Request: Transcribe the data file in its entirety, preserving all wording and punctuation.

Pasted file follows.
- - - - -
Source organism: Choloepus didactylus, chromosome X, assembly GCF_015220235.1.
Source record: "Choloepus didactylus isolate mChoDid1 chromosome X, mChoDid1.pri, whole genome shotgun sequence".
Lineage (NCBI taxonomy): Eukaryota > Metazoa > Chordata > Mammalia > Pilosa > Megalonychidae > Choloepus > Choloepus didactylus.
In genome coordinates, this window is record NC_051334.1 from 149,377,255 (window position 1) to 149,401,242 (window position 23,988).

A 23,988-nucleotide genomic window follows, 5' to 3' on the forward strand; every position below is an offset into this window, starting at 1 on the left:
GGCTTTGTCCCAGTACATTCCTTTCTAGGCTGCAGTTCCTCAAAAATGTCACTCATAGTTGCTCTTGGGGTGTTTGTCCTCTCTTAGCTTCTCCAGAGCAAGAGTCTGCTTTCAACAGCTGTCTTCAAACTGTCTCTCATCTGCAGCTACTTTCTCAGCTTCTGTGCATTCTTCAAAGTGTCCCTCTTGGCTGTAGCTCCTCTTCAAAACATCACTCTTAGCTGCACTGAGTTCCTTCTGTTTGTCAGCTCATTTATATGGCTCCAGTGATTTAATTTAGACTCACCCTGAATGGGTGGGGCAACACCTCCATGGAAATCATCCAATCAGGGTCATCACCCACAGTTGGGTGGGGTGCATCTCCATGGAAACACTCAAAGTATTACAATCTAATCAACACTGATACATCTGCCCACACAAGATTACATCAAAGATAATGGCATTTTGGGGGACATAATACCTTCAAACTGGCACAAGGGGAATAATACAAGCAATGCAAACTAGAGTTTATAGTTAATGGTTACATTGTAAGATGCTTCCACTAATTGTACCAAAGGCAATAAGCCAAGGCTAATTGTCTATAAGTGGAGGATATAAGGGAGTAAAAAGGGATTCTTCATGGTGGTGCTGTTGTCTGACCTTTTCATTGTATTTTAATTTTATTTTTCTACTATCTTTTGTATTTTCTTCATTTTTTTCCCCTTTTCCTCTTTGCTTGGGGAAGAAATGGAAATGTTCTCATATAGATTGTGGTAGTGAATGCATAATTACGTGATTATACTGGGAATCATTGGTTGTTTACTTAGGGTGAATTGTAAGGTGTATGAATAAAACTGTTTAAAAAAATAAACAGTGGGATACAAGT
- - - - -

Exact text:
Source organism: Choloepus didactylus, chromosome X, assembly GCF_015220235.1.
Source record: "Choloepus didactylus isolate mChoDid1 chromosome X, mChoDid1.pri, whole genome shotgun sequence".
Lineage (NCBI taxonomy): Eukaryota > Metazoa > Chordata > Mammalia > Pilosa > Megalonychidae > Choloepus > Choloepus didactylus.
In genome coordinates, this window is record NC_051334.1 from 149,377,255 (window position 1) to 149,401,242 (window position 23,988).

A 23,988-nucleotide genomic window follows, 5' to 3' on the forward strand; every position below is an offset into this window, starting at 1 on the left:
GGCTTTGTCCCAGTACATTCCTTTCTAGGCTGCAGTTCCTCAAAAATGTCACTCATAGTTGCTCTTGGGGTGTTTGTCCTCTCTTAGCTTCTCCAGAGCAAGAGTCTGCTTTCAACAGCTGTCTTCAAACTGTCTCTCATCTGCAGCTACTTTCTCAGCTTCTGTGCATTCTTCAAAGTGTCCCTCTTGGCTGTAGCTCCTCTTCAAAACATCACTCTTAGCTGCACTGAGTTCCTTCTGTTTGTCAGCTCATTTATATGGCTCCAGTGATTTAATTTAGACTCACCCTGAATGGGTGGGGCAACACCTCCATGGAAATCATCCAATCAGGGTCATCACCCACAGTTGGGTGGGGTGCATCTCCATGGAAACACTCAAAGTATTACAATCTAATCAACACTGATACATCTGCCCACACAAGATTACATCAAAGATAATGGCATTTTGGGGGACATAATACCTTCAAACTGGCACAAGGGGAATAATACAAGCAATGCAAACTAGAGTTTATAGTTAATGGTTACATTGTAAGATGCTTCCACTAATTGTACCAAAGGCAATAAGCCAAGGCTAATTGTCTATAAGTGGAGGATATAAGGGAGTAAAAAGGGATTCTTCATGGTGGTGCTGTTGTCTGACCTTTTCATTGTATTTTAATTTTATTTTTCTACTATCTTTTGTATTTTCTTCATTTTTTTCCCCTTTTCCTCTTTGCTTGGGGAAGAAATGGAAATGTTCTCATATAGATTGTGGTAGTGAATGCATAATTACGTGATTATACTGGGAATCATTGGTTGTTTACTTAGGGTGAATTGTAAGGTGTATGAATAAAACTGTTTAAAAAAATAAACAGTGGGATACAAGT